Official newspaper of The University of Texas at Austin

The Daily Texan

Official newspaper of The University of Texas at Austin

The Daily Texan

Official newspaper of The University of Texas at Austin

The Daily Texan

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October 4, 2022

Hartzell addresses DCCE closure, layoffs, Gov. Abbott’s executive order regarding anti-semitism, Islamophobic incidents at faculty council meeting

Leila Saidane
President Jay Hartzell at the State of the University Address on Sept. 19, 2023.

President Jay Hartzell and UT leadership addressed concerns related to the closure of the Division of Campus and Community Engagement, free speech and academic freedom at a Monday faculty council meeting.

Hartzell answered pre-submitted questions from faculty members at the Zoom meeting. This marks the first time he publicly addressed these topics.  

Hartzell said the University discontinued the DCCE to optimize organizational efficiency. The University originally modified DCCE programs to comply with Senate Bill 17 in January. While he said he believes the University was in compliance after these initial changes, many of these changes generalized the programs and opened them up to students beyond their initial target demographics, Hartzell said.

 “(The bill) caused the initial program adjustments … (and) those adjustments caused the nature of those programs and how they fit with the rest of the campus to change, there’s more overlap, more redundancies,” Hartzell said. 

The University’s responsibility as a flagship state university, and Texas’ changing legislative environment, also influenced the closure.

“We are subject to more scrutiny than others and scrutiny not only about how we implemented Senate Bill 17, but just overall how we run the University, how we serve our students (and) what we do in terms of our teaching and our research,” Hartzell said.

The UT chapter of the American Association of University Professors verified 62 professional staff received termination notices on April 2, the same day the University announced the DCCE closure. Hartzell said 49 positions were eliminated and eight, who were associate or assistant deans, will return to their full faculty positions. Eliminated staff will receive pay through July 5, a longer period than typical, Hartzell said. 

“That is something that we clearly don’t take lightly,” Hartzell said. “I hate that it affected people. It’s something that our whole leadership team worked on and fretted over because it’s something that not only ‘How do we serve our students on our campus’ but also because there are people, colleagues, we’ve worked with for, in many cases, for a long time, who are affected by that.”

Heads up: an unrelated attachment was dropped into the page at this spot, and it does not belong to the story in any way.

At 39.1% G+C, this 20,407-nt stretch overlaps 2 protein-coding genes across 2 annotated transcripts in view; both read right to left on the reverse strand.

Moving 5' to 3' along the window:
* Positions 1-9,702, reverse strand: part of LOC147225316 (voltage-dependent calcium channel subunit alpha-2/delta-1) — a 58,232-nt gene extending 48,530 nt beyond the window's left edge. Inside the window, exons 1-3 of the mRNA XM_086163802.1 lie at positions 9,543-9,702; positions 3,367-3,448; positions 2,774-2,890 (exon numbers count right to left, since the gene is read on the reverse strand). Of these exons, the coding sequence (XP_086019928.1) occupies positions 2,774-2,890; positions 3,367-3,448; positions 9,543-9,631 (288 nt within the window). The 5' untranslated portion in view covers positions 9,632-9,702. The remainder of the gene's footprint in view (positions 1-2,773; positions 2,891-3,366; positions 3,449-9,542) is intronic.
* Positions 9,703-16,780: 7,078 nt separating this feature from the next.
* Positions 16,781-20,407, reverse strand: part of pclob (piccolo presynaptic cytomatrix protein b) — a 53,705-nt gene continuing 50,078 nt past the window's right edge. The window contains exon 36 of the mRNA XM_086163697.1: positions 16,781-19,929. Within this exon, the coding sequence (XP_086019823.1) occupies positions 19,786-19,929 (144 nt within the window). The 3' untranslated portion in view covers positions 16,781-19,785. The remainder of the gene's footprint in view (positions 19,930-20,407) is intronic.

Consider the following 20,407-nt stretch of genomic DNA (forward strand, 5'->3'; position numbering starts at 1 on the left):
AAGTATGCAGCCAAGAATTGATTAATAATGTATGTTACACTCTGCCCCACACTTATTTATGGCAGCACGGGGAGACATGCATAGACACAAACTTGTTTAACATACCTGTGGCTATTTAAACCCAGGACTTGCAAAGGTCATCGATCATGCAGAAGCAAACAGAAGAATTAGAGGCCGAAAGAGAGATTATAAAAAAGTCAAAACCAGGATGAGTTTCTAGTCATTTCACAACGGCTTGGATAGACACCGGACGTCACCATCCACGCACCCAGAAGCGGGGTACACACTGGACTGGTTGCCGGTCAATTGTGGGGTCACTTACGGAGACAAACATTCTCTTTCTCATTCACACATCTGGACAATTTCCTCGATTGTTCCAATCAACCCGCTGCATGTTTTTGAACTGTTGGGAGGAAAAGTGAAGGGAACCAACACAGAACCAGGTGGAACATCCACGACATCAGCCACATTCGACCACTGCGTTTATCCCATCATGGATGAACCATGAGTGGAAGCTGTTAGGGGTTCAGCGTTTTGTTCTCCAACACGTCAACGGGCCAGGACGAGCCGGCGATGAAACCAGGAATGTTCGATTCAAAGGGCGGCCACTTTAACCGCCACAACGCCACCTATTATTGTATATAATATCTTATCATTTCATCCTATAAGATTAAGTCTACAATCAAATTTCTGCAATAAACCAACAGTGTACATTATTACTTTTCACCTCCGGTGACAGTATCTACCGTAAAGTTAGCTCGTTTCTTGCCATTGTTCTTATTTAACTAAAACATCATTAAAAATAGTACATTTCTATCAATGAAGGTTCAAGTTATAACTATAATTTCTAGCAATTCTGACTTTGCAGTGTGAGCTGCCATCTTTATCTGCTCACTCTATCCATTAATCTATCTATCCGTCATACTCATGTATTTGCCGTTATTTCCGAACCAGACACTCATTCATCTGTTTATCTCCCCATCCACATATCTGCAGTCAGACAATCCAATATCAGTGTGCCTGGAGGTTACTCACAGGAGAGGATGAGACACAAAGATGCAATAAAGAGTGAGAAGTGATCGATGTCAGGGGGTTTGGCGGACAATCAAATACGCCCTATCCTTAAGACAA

Hartzell said the University has policies and procedures in place for staff members whose positions were eliminated, including “special considerations” should they apply for an open role at the University. Funding previously allocated toward the DCCE will go toward teaching and research, Hartzell said. 

The University also reviewed its free speech policies in response to Abbott’s executive order addressing anti-semitism. Amanda Cochran-McCall, the University’s vice president for legal affairs and general counsel, said at the meeting that existing policies do encompass the order. She also said current policies are being enforced on campus, which follows the order’s second directive.

“Our policy is neutral and applies to everyone the same way,” Cochran-McCall said. “Any group, no matter who they are, if they’re engaging in conduct that violates our policy, they would be subject to discipline for that conduct.”

UT Systems advised UT Austin to hold on enacting the governor’s third directive, which requires universities to include a definition of anti-semitism. 

 (The system) wants all of the campuses to be aligned in our approach,”  Cochran-McCall said. “My understanding is they’re also seeking additional clarification potentially from the governor’s office staff.”

Hartzell also addressed recent Islamophobic incidents in the UT community, including the stabbing of a Palestinian-American in West Campus and the attack of a Muslim student on campus. He said the University is working to create a revised policy to better inform the community of non-ongoing threats. The University currently sends alerts about ongoing threats in alignment with the Clery Act, but does not notify the community about resolved incidents.

Last October, multiple non-UT affiliated individuals disrupted Palestine Solidarity Committee student members at an educational event in Welch Hall, an incident Hartzell cited as an example of an “innocent miscommunication,” as UTPD planned to be in attendance but officers were unaware of a room change. 

“I certainly hate that any Muslim, Arab (and) Palestinian students, or others feel threats or danger, given the times that we live in,” Hartzell said. “We won’t tolerate violence toward people in our community, and we’re gonna continue to work on that.”

Editor’s Note: This story was updated to reflect the changes to associate and assistant deans returning to faculty positions. The Texan regrets this error.

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About the Contributors
Naina Srivastava, Senior News Reporter & Senior Photographer
Naina is a freshman journalism major from Mountain View, California. She is currently a senior news reporter and senior photographer at the Texan.
Leila Saidane, Photo Editor
Leila Saidane is a junior from Dallas, Texas, studying Radio-TV-Film and Journalism. Her words and photos have been published in The Texas Tribune, The Austin Chronicle, The Austin American-Statesman and The Dallas Morning News.